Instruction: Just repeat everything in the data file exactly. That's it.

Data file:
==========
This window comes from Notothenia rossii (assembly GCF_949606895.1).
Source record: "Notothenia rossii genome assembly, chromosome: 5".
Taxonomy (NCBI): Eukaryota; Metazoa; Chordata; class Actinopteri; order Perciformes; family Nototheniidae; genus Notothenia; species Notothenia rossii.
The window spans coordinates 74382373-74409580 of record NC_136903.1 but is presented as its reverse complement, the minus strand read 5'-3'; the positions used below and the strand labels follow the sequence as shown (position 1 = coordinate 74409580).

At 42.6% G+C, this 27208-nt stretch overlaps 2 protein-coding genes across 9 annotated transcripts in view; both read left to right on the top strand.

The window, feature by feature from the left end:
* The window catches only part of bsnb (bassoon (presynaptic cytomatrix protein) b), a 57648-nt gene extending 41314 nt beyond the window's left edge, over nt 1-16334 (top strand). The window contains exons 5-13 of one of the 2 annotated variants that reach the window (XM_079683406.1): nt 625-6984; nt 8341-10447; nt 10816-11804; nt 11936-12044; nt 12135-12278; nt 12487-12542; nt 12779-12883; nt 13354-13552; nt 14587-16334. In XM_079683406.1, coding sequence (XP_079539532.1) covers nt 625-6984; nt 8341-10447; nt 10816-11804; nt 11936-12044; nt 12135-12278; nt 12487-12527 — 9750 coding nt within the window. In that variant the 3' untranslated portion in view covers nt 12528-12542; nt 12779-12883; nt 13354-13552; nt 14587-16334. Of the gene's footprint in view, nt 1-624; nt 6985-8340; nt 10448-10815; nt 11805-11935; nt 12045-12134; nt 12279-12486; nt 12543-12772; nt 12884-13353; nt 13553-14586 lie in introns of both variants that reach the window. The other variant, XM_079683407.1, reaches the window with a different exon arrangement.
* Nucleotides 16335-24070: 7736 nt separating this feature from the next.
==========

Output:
This window comes from Notothenia rossii (assembly GCF_949606895.1).
Source record: "Notothenia rossii genome assembly, chromosome: 5".
Taxonomy (NCBI): Eukaryota; Metazoa; Chordata; class Actinopteri; order Perciformes; family Nototheniidae; genus Notothenia; species Notothenia rossii.
The window spans coordinates 74382373-74409580 of record NC_136903.1 but is presented as its reverse complement, the minus strand read 5'-3'; the positions used below and the strand labels follow the sequence as shown (position 1 = coordinate 74409580).

At 42.6% G+C, this 27208-nt stretch overlaps 2 protein-coding genes across 9 annotated transcripts in view; both read left to right on the top strand.

The window, feature by feature from the left end:
* The window catches only part of bsnb (bassoon (presynaptic cytomatrix protein) b), a 57648-nt gene extending 41314 nt beyond the window's left edge, over nt 1-16334 (top strand). The window contains exons 5-13 of one of the 2 annotated variants that reach the window (XM_079683406.1): nt 625-6984; nt 8341-10447; nt 10816-11804; nt 11936-12044; nt 12135-12278; nt 12487-12542; nt 12779-12883; nt 13354-13552; nt 14587-16334. In XM_079683406.1, coding sequence (XP_079539532.1) covers nt 625-6984; nt 8341-10447; nt 10816-11804; nt 11936-12044; nt 12135-12278; nt 12487-12527 — 9750 coding nt within the window. In that variant the 3' untranslated portion in view covers nt 12528-12542; nt 12779-12883; nt 13354-13552; nt 14587-16334. Of the gene's footprint in view, nt 1-624; nt 6985-8340; nt 10448-10815; nt 11805-11935; nt 12045-12134; nt 12279-12486; nt 12543-12772; nt 12884-13353; nt 13553-14586 lie in introns of both variants that reach the window. The other variant, XM_079683407.1, reaches the window with a different exon arrangement.
* Nucleotides 16335-24070: 7736 nt separating this feature from the next.